1949 New 2 piece propeller shaft (PV445) and ENV hypoid rear axle introduced. Trafficators to pillars

1950 New drive away chassis (PV445) introduced for special bodywork, with deeper five bar grille

1951 Improved design instrument panel, steering wheel and bumpers; early models had flasher unit mounted centrally on roof, later moved to roof sides

1952 15inch wheels replaced 16inch; more colours added to range black only originally

1953 Better heater and door locks, PV445 Duett estate car introduced.

1955 Restyled included slightly bigger (but still split) windscreen, single pane rear window, rear lamps raised from wings to body. Spare wheel placed now vertically in boot instead of under floor.

1956 More power from 7.3:1 cr, single Zenith carburettor (51bhp at 4500rpm) and 7.8:1 cr, twin SU carburettor (70bhp at 5500rpm) alternative engine, mouth organ type grille; plated wing strips now standard; rear lamps/ indicators in wings.

1957 Larger 1583cc engine; 7.5:1 single Zenith carburettor (60bhp at 4500rpm) and 8.2:1 twin SU carburettor (85bhp at 5500rpm) alternative engine; designated B16A B16B respectively; 4 speed gearbox (alternative 3 speed) tidier grille

1958 Saloon renamed PV544. Single one piece curved windscreen; bigger rear window; little change to grille (from last series PV444); revised rear lamps/indicators; new instrumentation; handbrake lever moved from beneath dash to between seat; more rear seat room.

1959 Seat belts optional (later standard). Laminated screens had been fitted since 1944.

1960 Estate car and commercial chassis (PV445) updated with latest saloon windscreen; welded chassis /floorpan. Designated P210.

1961 Larger 1778( c power unit; with 5 main bearings; 8.5:1 cr single Zenith carburettor (75bhp at 4500rpm) and twin SU carburettor (9obhp at 5000rpm) alternative engine; these designated B18A and B18D respectively; 12 volt electrical system.

1962 B18A engine for estate car

1964 Disc brakes among features now offered for competition purposes. Ventilated wheels for better brake cooling. Life long radiator blind deleted.

1965 Last PV544 built (October)

1969 Last P210 estate car produced (February) - almost 25 years after original PV444 series. End of PV series

Production Details of the Volvo PV Series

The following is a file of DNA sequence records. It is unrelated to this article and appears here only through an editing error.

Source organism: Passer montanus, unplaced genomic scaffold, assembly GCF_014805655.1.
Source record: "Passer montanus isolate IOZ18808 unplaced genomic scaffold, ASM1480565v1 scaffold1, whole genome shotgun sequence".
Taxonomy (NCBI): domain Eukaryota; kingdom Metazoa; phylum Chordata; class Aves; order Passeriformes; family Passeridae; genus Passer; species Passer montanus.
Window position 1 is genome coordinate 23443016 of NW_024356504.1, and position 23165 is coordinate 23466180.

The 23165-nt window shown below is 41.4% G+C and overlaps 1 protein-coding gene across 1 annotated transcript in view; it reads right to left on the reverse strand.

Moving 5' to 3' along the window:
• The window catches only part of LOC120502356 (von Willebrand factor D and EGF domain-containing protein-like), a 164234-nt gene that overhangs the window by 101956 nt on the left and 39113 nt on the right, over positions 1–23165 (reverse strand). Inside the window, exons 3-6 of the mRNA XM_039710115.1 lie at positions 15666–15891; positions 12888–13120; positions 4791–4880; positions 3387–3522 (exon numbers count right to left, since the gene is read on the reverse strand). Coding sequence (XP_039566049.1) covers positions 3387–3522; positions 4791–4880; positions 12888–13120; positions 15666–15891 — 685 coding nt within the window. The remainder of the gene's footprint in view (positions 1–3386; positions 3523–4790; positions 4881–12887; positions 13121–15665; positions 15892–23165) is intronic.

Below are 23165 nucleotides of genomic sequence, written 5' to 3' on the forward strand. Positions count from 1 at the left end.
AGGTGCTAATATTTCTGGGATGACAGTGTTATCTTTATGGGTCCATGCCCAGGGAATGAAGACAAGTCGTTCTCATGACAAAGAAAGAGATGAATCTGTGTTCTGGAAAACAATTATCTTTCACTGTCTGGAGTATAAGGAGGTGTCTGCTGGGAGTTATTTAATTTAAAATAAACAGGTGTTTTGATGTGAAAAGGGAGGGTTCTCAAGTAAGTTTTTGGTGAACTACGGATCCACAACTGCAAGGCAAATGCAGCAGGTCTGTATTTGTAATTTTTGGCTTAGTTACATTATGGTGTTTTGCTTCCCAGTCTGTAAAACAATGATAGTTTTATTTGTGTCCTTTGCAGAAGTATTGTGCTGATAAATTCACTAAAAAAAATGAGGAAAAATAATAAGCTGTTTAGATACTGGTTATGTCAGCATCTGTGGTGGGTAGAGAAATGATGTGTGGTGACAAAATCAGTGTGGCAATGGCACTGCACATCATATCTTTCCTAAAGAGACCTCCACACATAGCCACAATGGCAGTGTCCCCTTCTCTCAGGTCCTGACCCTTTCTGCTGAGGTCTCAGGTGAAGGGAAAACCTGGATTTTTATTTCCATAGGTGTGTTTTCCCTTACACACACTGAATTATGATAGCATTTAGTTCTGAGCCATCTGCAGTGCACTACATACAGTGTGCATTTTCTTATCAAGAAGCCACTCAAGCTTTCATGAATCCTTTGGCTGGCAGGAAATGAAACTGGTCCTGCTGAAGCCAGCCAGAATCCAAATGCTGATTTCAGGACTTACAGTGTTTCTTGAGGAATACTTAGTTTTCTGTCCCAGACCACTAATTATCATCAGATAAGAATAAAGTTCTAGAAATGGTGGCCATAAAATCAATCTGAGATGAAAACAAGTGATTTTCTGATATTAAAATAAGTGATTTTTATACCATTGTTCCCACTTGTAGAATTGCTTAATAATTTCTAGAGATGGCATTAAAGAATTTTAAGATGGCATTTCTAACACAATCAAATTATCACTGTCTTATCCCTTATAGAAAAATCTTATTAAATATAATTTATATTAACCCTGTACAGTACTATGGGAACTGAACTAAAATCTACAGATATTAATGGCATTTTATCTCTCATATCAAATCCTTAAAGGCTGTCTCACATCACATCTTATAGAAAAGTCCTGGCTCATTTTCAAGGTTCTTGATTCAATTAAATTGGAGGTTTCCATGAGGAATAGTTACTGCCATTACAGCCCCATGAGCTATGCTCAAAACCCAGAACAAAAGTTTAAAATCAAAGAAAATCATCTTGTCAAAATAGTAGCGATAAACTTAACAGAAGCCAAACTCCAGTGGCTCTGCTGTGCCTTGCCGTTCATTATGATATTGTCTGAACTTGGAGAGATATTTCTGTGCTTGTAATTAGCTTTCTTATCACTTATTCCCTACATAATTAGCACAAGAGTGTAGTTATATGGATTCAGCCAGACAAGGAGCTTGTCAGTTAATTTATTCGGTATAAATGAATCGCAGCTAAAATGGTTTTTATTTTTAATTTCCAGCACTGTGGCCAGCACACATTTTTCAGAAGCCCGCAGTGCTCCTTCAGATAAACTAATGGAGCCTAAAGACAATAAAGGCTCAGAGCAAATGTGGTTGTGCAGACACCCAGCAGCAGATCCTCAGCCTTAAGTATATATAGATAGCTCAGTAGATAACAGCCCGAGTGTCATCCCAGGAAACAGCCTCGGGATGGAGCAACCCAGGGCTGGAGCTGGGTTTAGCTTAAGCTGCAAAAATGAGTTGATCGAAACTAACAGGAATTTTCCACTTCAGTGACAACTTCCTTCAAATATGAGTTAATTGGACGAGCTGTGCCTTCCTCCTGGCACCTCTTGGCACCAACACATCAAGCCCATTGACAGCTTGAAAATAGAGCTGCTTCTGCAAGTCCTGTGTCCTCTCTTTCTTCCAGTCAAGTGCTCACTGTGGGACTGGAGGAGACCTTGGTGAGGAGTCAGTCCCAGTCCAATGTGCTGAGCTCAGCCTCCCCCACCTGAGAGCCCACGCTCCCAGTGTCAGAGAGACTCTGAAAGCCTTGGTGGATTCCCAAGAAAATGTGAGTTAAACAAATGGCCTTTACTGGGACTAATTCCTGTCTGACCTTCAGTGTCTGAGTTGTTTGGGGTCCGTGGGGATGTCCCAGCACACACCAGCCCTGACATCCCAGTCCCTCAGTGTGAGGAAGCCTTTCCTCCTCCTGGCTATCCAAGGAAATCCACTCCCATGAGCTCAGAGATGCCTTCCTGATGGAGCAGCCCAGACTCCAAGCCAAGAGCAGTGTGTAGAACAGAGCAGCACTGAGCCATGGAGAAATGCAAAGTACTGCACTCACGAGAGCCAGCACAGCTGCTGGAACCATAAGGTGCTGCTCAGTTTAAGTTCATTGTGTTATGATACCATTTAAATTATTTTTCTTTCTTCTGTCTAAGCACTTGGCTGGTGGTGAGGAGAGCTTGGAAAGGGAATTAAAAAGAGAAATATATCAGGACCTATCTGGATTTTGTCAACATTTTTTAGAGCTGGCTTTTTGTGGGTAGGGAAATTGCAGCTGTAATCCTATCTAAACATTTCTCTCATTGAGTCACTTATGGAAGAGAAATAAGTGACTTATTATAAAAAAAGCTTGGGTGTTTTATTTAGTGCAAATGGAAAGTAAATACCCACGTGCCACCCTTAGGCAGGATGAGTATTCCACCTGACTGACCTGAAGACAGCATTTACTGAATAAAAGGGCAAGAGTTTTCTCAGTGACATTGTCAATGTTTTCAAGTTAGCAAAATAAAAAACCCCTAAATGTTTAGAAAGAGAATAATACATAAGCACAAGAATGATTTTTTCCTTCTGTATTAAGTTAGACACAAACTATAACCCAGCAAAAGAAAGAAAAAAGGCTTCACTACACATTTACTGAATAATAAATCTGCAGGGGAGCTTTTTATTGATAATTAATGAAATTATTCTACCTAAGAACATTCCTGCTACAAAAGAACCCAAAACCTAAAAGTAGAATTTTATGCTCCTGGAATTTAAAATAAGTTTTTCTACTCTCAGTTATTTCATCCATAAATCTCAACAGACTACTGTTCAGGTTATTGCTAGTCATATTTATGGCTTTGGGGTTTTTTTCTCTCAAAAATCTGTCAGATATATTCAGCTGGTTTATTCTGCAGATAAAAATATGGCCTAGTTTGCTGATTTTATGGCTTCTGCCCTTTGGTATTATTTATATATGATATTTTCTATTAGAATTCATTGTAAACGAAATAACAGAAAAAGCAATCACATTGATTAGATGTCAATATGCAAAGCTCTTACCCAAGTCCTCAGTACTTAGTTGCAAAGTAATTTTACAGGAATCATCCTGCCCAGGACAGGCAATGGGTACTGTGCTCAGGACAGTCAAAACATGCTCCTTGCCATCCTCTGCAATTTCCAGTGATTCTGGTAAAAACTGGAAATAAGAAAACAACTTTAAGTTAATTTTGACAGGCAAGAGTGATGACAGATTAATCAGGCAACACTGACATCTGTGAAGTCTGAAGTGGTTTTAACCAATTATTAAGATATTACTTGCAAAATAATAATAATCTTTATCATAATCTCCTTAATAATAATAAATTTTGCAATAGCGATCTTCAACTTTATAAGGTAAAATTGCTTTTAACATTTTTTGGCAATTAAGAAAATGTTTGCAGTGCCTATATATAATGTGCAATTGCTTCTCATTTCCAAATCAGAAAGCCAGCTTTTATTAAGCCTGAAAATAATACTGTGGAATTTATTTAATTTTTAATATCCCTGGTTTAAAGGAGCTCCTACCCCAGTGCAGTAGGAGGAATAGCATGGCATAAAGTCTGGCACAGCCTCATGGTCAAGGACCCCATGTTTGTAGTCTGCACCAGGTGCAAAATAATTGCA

Model Quantity Between
PV444 (A to E) 1414cc (&5 mm bore) divided front & rear screens 68954 1944 - 1954
PV444 (H & K) similar, with larger screens (now single at rear) 62964 1954 & 1957
PV444 (L) 1583cc (79.37 Bore) final version of saloon 64087 1957 & 1958
PV445 (A to G) 1414cc rolling chassis 3582 1950 & 1960
PV445 (L to11M) 1583cc rolling chassis 448 1958 & 1960
PV445 (DH to SL) 1414cc pick-up 8155 1953 & 1960
PV445 (LL to 06M) 1583cc pick-up 4239 1957 & 1960
PV445 (PH to GP) 1414cc estate 2996 1953 & 1957
PV445 (LP to 07M) 1583cc estate 6130 1957 & 1960
PV445 (DS to GS) 1414cc van 1469 1953 & 1957
PV445 (LS to 05M) 1583cc van 2390 1957 & 1960
PV544 (A & B) 1583cc one piece curved screen 134095 1958 & 1961
PV544 (C & G) 1778cc (84.14 bore) 109900 1961 & 1965
PV210 (A & B) 1583cc estate, van, etc 20043 1960 & 1962
PV210 (C & P) 1778cc estate, van, etc 41015 1962 & 1969

Volvo P210 production, engine and gearbox information.

Chassis Name Model Year Model Name Production ID Ch. Nr. From Nr. Built Engine Gearbox
Volvo 210 1961 210 A --- --- B18A M40
Volvo 210 1962 210 B 51935 2565 B18A M40
Volvo 210 1963 210 C 54500 6300 B18A M40
Volvo 210 1964 210 D 60800 7550 B18A M40
Volvo 210 1965 210 E 68350 7900 B18A M40
Volvo 210 1966 210 F 76250 7150 B18A M40
Volvo 210 1967 210 M 83400 7700 B18A M40
Volvo 210 1968 210 P 91100 4400 B18A M40
Volvo 210 1969 210 S 95500 20 B18A M40

Total P210 cars built: 95520

Volvo PV444 production, engine and gearbox information

Chassis Name Model Year Model Name Production ID Ch. Nr. From Nr. Built Engine Gearbox
Volvo 444 1947 Standard A 1 12505 B4B M3, M4
Volvo 444 1948 Standard A --- --- B4B M3, M4
Volvo 444 1949 Standard, Special A --- --- B4B M3, M4
Volvo 444 1950 Standard, Special A --- --- B4B M3, M4
Volvo 444 1951 Standard, Special B 12505 7500 B4B M3, M4
Volvo 444 1952 Standard, Special C 20005 8000 B4B M3, M4
Volvo 444 1953 Standard, Special D 28005 9000 B4B M3, M4
Volvo 444 1954 Standard, Special E 37005 31950 B4B M3, M4
Volvo 444 1955 Standard, Special H 68955 29046 B4B, B14A M3, M4
Volvo 444 1956 Standard, Special K 98000 33918 B4B, B14A M3, M4
Volvo 444 1957 Standard, Special L 131919 64087 B16A, B16B M3, M4
Volvo 444 1958 Standard, Special L --- --- B16A, B16B M3, M4

Total PV444 cars built: 196005

Volvo PV544 production, engine and gearbox information

Chassis Name Model Year Model Name Production ID Ch. Nr. From Nr. Built Engine Gearbox
Volvo 544 1959 Standard, Sport A 196006 99494 B16A, B16B M3, M4
Volvo 544 1960 Standard, Sport A --- --- B16A, B16B M3, M4
Volvo 544 1961 Standard, Sport B 295000 34600 B16A, B16B M30, M40
Volvo 544 1962 Standard, Sport C 330100 37900 B18A, B18D M30, M40
Volvo 544 1963 Standard, Sport D 368000 27100 B18A, B18D M30, M40
Volvo 544 1964 Standard, Sport E 395100 24200 B18A, B18D M30, M40
Volvo 544 1965 Standard, Sport F 419300 17300 B18A, B18D M30, M40
Volvo 544 1966 Standard, Sport G 436600 3400 B18A, B18D M30, M40

Total PV544 cars produced: 243995